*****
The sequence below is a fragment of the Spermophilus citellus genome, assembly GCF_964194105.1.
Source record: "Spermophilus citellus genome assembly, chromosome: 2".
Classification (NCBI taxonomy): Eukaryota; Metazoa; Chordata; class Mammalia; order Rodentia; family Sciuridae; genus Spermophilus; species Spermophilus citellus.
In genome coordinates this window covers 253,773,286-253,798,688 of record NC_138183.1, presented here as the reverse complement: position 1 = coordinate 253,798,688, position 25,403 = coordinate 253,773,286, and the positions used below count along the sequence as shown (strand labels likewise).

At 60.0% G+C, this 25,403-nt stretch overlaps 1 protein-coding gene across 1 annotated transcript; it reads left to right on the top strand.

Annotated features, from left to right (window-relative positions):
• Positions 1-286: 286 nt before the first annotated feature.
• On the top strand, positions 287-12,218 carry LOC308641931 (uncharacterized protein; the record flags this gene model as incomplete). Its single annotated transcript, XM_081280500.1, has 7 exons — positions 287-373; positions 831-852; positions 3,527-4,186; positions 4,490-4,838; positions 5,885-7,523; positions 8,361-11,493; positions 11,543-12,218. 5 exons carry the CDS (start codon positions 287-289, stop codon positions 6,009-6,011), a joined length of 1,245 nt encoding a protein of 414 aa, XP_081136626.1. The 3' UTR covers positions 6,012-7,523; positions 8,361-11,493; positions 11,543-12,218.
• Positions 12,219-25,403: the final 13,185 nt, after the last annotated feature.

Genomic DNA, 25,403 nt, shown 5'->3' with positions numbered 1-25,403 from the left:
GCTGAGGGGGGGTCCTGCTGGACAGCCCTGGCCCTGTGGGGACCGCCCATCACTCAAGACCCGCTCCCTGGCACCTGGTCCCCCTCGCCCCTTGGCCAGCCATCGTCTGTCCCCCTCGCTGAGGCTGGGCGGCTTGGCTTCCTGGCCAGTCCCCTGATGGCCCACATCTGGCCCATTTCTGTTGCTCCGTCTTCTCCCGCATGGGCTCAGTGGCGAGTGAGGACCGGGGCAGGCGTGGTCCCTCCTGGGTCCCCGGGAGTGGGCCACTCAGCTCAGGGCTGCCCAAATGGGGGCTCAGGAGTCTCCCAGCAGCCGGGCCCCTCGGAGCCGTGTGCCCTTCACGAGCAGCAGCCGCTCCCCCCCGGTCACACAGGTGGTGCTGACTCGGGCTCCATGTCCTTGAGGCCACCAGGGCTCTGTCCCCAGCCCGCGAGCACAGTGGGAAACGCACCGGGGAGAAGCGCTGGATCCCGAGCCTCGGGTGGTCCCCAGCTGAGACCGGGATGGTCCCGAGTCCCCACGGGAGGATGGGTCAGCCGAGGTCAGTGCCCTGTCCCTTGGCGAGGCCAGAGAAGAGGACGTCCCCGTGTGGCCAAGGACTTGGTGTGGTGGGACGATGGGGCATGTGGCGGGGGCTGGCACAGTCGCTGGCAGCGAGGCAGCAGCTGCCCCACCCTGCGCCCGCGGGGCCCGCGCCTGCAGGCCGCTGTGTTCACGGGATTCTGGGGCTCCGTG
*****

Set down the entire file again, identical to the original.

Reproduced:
The sequence below is a fragment of the Spermophilus citellus genome, assembly GCF_964194105.1.
Source record: "Spermophilus citellus genome assembly, chromosome: 2".
Classification (NCBI taxonomy): Eukaryota; Metazoa; Chordata; class Mammalia; order Rodentia; family Sciuridae; genus Spermophilus; species Spermophilus citellus.
In genome coordinates this window covers 253,773,286-253,798,688 of record NC_138183.1, presented here as the reverse complement: position 1 = coordinate 253,798,688, position 25,403 = coordinate 253,773,286, and the positions used below count along the sequence as shown (strand labels likewise).

At 60.0% G+C, this 25,403-nt stretch overlaps 1 protein-coding gene across 1 annotated transcript; it reads left to right on the top strand.

Annotated features, from left to right (window-relative positions):
• Positions 1-286: 286 nt before the first annotated feature.
• On the top strand, positions 287-12,218 carry LOC308641931 (uncharacterized protein; the record flags this gene model as incomplete). Its single annotated transcript, XM_081280500.1, has 7 exons — positions 287-373; positions 831-852; positions 3,527-4,186; positions 4,490-4,838; positions 5,885-7,523; positions 8,361-11,493; positions 11,543-12,218. 5 exons carry the CDS (start codon positions 287-289, stop codon positions 6,009-6,011), a joined length of 1,245 nt encoding a protein of 414 aa, XP_081136626.1. The 3' UTR covers positions 6,012-7,523; positions 8,361-11,493; positions 11,543-12,218.
• Positions 12,219-25,403: the final 13,185 nt, after the last annotated feature.

Genomic DNA, 25,403 nt, shown 5'->3' with positions numbered 1-25,403 from the left:
GCTGAGGGGGGGTCCTGCTGGACAGCCCTGGCCCTGTGGGGACCGCCCATCACTCAAGACCCGCTCCCTGGCACCTGGTCCCCCTCGCCCCTTGGCCAGCCATCGTCTGTCCCCCTCGCTGAGGCTGGGCGGCTTGGCTTCCTGGCCAGTCCCCTGATGGCCCACATCTGGCCCATTTCTGTTGCTCCGTCTTCTCCCGCATGGGCTCAGTGGCGAGTGAGGACCGGGGCAGGCGTGGTCCCTCCTGGGTCCCCGGGAGTGGGCCACTCAGCTCAGGGCTGCCCAAATGGGGGCTCAGGAGTCTCCCAGCAGCCGGGCCCCTCGGAGCCGTGTGCCCTTCACGAGCAGCAGCCGCTCCCCCCCGGTCACACAGGTGGTGCTGACTCGGGCTCCATGTCCTTGAGGCCACCAGGGCTCTGTCCCCAGCCCGCGAGCACAGTGGGAAACGCACCGGGGAGAAGCGCTGGATCCCGAGCCTCGGGTGGTCCCCAGCTGAGACCGGGATGGTCCCGAGTCCCCACGGGAGGATGGGTCAGCCGAGGTCAGTGCCCTGTCCCTTGGCGAGGCCAGAGAAGAGGACGTCCCCGTGTGGCCAAGGACTTGGTGTGGTGGGACGATGGGGCATGTGGCGGGGGCTGGCACAGTCGCTGGCAGCGAGGCAGCAGCTGCCCCACCCTGCGCCCGCGGGGCCCGCGCCTGCAGGCCGCTGTGTTCACGGGATTCTGGGGCTCCGTG